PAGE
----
San Juan, Puerto Rico Beneath the blackjack tables and bulging all-you-can-eat buffets, divers search cruise ship hulls for explosives. At the docks, workers screen passengers for weapons and contraband.
In the wake of the Sept. 11 suicide hijackings, security has been tightened aboard the giant vessels that can stretch nearly a quarter of a mile and carry thousands of passengers.
In the United States, Coast Guard boats have been escorting cruise ships into port since the attacks on the World Trade Center and the Pentagon, and cruise companies have been submitting crew and passengers' names to the FBI and immigration officials for checks.
"We have always had security measures in place," said Tim Gallagher, spokesman for Carnival Cruises. "But since the attacks, we've gone to level three security, the highest security level there is."
Still, security experts say that with attention focused on air safety, cruise ships could be enticing targets for terrorists.
"When you protect air, land and other targets, terrorists are going to look for soft targets," said Rohan Gunaratna, a research fellow at the Center for Study of Terrorism and Political Violence at Scotland's University of St. Andrews. "Cruise ships are considered prestigious because there is a perception that they are filled with wealthy Americans."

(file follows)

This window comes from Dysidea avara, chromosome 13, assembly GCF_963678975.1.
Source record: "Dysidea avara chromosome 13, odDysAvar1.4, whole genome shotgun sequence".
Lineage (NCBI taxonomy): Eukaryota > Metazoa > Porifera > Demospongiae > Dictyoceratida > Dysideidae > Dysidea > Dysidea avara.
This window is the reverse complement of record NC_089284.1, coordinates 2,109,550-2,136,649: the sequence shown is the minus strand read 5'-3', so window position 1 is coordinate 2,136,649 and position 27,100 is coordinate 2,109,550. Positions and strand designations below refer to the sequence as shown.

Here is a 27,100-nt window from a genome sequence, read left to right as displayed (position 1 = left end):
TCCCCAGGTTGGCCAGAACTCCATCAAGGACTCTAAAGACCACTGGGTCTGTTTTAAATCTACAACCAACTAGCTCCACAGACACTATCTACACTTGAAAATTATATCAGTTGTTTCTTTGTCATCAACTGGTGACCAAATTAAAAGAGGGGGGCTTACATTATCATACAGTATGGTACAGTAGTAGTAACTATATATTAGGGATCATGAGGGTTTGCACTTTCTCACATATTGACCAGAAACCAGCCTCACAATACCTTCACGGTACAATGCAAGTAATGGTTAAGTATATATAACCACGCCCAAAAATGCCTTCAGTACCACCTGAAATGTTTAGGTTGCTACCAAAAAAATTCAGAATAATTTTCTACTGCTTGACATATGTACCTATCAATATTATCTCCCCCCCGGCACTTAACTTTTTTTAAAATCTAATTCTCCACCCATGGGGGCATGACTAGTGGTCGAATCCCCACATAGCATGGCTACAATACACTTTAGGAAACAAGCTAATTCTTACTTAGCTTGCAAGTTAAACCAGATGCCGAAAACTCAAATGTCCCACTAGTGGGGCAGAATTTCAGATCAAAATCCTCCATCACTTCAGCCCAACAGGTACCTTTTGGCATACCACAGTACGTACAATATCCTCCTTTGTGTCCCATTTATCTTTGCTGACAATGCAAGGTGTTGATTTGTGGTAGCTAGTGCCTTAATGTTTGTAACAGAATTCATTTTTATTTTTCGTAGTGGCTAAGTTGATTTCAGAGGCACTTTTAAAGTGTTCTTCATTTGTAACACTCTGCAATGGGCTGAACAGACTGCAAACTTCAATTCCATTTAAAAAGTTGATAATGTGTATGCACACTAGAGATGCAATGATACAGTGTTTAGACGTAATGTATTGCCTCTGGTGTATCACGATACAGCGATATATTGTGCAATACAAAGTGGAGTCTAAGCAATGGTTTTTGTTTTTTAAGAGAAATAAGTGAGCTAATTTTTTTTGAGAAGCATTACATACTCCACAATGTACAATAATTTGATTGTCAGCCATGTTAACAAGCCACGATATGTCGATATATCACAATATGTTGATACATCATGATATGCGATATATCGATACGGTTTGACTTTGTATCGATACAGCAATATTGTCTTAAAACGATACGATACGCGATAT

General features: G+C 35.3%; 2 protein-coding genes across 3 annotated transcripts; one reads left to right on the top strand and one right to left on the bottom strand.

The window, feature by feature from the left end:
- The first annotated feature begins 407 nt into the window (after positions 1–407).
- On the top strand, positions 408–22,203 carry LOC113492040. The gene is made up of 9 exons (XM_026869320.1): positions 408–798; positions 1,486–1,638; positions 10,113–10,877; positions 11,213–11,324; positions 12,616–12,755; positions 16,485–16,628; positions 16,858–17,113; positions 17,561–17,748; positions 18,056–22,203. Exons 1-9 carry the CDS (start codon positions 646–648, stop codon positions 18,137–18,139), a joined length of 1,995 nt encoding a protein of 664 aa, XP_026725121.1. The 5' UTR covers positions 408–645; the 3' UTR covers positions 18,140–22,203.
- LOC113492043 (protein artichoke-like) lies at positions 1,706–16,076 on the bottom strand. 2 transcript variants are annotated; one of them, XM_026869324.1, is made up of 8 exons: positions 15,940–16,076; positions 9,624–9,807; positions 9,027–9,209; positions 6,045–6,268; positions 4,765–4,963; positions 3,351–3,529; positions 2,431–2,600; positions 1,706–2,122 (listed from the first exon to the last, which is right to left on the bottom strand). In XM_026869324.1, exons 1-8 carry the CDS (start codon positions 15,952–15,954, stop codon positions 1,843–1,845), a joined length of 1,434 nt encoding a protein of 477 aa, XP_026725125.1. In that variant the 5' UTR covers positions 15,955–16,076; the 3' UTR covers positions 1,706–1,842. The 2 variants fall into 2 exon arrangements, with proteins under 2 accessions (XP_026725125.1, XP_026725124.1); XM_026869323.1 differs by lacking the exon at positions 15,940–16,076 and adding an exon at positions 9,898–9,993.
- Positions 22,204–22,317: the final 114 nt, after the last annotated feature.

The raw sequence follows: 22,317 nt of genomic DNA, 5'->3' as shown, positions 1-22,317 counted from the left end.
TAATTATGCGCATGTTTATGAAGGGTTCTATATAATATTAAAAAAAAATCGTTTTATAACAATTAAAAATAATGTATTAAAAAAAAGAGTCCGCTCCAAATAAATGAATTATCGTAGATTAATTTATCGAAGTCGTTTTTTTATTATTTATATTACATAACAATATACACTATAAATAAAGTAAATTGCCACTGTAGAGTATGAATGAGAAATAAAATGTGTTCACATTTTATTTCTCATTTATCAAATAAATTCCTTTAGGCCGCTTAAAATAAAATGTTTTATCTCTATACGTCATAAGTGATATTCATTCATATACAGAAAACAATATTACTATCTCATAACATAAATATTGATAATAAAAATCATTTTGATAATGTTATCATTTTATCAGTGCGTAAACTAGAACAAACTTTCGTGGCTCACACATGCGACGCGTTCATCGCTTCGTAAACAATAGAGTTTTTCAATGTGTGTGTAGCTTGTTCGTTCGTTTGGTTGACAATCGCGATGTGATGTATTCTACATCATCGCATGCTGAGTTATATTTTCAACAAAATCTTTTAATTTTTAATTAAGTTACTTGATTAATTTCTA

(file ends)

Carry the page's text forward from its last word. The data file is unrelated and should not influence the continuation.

Gunaratna, who has been asked by various governments to work as a consultant and question terrorists from the Middle East, Latin America and Asia, said groups such as Hamas, Hezbollah and al-Qaida are being trained for maritime attacks.
In Sri Lanka, divers have planted explosives on commercial ships and suicide bombers have sunk navy vessels. In the South China Sea, pirates have attacked commercial vessels. And in Yemen, suicide bombers attacked the destroyer USS Cole in October 2000, killing 17 U.S. sailors.
Cruise ship officials say that since Sept. 11 they have added security personnel and increased staff, making their ships far less vulnerable than planes. They also point to the industry's safety record only one large cruise ship has been hijacked since 1985 and say modern construction with watertight compartments makes ships difficult to sink.
Kim Petersen, chief executive officer of SeaSecure LLC, a maritime security consultant in Fort Lauderdale, Fla., said armed passengers would be hard-pressed to get aboard a ship, and if terrorists bombed a hull, casualties would be low.
"The cruise industry has, for years, had active anti-terrorism programs in place to prevent an array of potential attacks," said Petersen. "Those programs, coupled with stringent security, make taking a cruise one of the safest options Americans have."
Governments forced the industry to take up minimum security measures after terrorists hijacked the Italian cruiseliner Achille Lauro in 1985 and killed an American passenger.
Gunaratna said that attack had sweeping ramifications. "Only one American died aboard the Achille Lauro yet it took years for the industry to recover," he said. "It would be unlikely that terrorists would inflict heavy damage on a cruise ship but even if they managed to kill 10 to 15 people, it would have a huge impact and people, especially Americans, would stop taking cruises."